PUBLIC IMAGE LTD’S early stuff wasn’t all about the bassline. It wasn’t 100% about Wobble’s bossy, insistent, unstoppable low-end throb. No. I believe the band had a singer, a guitarist and an occasional drummer too.
Let’s have it right though: from the outset, from the very first moment of their very first single, it was Wobble’s bass that defined, bullied, pushed and pulled PiL’s sound forward.
Don’t get me wrong. Lydon’s whiney and increasingly obtuse voice style and Levene’s insane guitar had their moments, obviously. Anyone who had a hand in First Issue or Metal Box deserves our gratitude and admiration. And, while PiL had some absolutely fantastic drummers, either Lydon or Levene, individually, would have totally dominated the sound in any other band.
But how can you compete with Wobble?
When PiL first began, Lydon had expected Wobble, like Sid Vicious before him, to learn how to play the bass on the job. As we now know (and probably could’ve guessed at the time), that didn’t work out so great with/for Sid – but Wobble was an entirely different kettle of fish.
In fact, Wobble was your bona fide cockney fucking b-line genius, guv’nor, and no mistake.
Wobble wasn’t interested in regurgitating that boring old verse, chorus crap. He was aiming higher – or lower, depending on how you look at it. Wobble’s inspiration came from the deconstructed fragments of rhythm and melody in the wide open spaces created by people like Aston ‘Family Man’ Barratt, King Tubby and Scientist. He was on a mission.
“It isn’t just repetition,” he once told me. “You can have a lot of changes going on in modal stuff, but it’s this fixed block, it’s not scales, you haven’t got the major key, minor key thing – it’s a block of sound going on.”
Wobble’s simple, repetitive, enormous basslines made PiL what it was. Forget such meaningless, lazy categorisations as ‘post punk’ or ‘experimental rock’. On their albums First Issue and Metal Box, PiL invented jazz disco dub.
Contractually obliged to make a third album for Virgin, at the start of October 1980 they booked a lengthy session at the Manor Studio in leafy Oxfordshire where Mike Oldfield’s Tubular Bells and Gong’s Flying Teapot – and a few tracks for Metal Box – had previously been recorded.
By this point, and by any standards, PiL was fucked. Wobble, the lynchpin of the band, had been sacked. Lydon and Levene were still pretending PiL was some kind of non-hippy multi-media collective while being locked into an unhinged two-way passive-aggressive battle for control of the band.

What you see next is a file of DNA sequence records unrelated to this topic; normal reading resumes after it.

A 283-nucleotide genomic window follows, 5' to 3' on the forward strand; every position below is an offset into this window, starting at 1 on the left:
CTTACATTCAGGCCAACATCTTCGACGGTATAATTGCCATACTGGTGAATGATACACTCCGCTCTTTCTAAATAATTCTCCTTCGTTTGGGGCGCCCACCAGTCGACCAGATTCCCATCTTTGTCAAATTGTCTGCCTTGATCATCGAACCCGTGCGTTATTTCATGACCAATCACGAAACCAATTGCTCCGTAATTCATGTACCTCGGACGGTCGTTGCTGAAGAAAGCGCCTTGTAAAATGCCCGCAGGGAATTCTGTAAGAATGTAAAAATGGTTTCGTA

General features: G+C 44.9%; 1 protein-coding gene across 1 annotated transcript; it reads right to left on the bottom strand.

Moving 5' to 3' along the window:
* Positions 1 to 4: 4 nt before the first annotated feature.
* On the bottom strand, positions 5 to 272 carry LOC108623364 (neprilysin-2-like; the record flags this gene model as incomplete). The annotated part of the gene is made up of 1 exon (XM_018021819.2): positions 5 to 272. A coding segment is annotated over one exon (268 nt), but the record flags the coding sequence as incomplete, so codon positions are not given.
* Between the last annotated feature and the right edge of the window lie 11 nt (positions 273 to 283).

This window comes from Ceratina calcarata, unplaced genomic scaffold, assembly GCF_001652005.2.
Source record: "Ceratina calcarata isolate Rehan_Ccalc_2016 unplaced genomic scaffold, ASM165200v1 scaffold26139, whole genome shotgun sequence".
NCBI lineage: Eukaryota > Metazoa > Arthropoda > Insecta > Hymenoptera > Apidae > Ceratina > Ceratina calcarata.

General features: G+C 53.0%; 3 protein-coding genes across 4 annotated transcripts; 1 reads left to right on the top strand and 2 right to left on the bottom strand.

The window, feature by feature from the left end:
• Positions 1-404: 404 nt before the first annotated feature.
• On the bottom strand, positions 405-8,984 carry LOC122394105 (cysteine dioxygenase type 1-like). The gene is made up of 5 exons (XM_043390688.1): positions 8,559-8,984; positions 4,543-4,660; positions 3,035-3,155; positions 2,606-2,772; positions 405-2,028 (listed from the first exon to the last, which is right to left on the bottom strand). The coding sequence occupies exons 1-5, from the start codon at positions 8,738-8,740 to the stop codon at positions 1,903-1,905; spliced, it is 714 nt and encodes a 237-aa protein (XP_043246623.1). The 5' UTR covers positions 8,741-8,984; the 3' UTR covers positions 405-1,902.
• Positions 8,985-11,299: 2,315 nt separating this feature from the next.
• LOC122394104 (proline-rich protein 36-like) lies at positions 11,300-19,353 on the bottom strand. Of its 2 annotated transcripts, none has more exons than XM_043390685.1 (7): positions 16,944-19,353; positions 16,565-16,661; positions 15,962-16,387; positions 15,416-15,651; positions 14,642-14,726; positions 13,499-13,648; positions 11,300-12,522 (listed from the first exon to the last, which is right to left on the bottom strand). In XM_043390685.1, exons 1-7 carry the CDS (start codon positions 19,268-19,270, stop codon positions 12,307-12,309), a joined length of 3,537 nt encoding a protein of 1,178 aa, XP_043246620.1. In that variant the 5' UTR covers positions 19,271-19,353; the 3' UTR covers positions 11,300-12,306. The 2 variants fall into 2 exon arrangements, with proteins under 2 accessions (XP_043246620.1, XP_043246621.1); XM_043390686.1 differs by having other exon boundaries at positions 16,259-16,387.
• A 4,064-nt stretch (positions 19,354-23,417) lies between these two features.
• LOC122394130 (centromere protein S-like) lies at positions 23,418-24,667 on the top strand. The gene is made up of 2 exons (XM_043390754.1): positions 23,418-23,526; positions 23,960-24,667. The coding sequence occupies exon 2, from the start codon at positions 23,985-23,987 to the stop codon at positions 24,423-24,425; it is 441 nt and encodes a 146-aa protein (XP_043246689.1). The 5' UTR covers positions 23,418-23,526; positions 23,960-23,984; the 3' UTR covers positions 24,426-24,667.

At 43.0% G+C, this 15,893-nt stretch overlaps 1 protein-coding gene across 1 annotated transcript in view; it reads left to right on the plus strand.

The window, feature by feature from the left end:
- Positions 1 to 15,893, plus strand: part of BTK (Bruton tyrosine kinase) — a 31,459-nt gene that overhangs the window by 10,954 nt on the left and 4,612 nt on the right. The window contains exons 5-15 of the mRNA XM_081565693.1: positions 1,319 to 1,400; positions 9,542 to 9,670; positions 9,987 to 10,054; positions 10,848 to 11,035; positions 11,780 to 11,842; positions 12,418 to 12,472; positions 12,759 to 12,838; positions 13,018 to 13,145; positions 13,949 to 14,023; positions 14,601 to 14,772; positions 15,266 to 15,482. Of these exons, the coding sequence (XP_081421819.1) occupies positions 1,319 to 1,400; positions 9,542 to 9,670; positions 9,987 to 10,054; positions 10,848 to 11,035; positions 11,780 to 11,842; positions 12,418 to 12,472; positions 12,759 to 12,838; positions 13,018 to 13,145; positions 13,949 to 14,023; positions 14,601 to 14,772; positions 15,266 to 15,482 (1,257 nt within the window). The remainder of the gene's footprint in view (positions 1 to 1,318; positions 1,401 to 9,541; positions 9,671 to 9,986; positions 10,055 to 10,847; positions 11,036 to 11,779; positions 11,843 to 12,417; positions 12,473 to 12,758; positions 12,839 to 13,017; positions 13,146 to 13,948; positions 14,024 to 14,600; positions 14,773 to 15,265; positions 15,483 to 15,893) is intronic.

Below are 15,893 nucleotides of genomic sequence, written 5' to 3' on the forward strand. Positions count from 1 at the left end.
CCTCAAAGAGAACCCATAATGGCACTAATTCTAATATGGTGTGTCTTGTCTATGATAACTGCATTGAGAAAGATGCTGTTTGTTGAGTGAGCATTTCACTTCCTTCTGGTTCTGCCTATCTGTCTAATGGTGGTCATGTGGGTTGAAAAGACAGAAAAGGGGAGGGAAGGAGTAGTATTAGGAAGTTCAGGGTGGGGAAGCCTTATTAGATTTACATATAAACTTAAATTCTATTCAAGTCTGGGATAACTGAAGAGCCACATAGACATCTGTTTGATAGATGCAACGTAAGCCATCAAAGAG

They’d gone through five drummers – including Karl Burns of the Fall (who was, allegedly, set on fire by Wobble) – in a couple of years, and were currently drumerless.
“We had to make another record,” Levene told Perfect Sound Forever in 2001. “We hadn’t replaced Wobble. I was the only one left in the band that could really play anything. But I did have this habit of going around and finding these weird instruments, like these acoustic violins that have got these big horns as amplifiers and soprano saxophones.
“We’d turn up to there and go through the process of setting up the instruments. And nothing was happening. Nobody was doing anything.”
It seems that the impetus provided by Wobble’s untutored, unknowing bravado, spurring on Levene’s wayward musical virtuosity, had disappeared. At the same time, the guitarist had gone from dabbling with heroin to doing it “constantly”, while Lydon was just being a massive Lydon.
As a creative environment, it sounds fucking crackers.
Wobble, if the evidence of his debut album Betrayal is anything to go by, wasn’t in a much better state than his former bandmates. A largely joyless affair, most of the ‘fun’ with the album comes from spotting which Metal Box tracks Wobble appropriated for his own use (supposedly prompting his dismissal from PiL).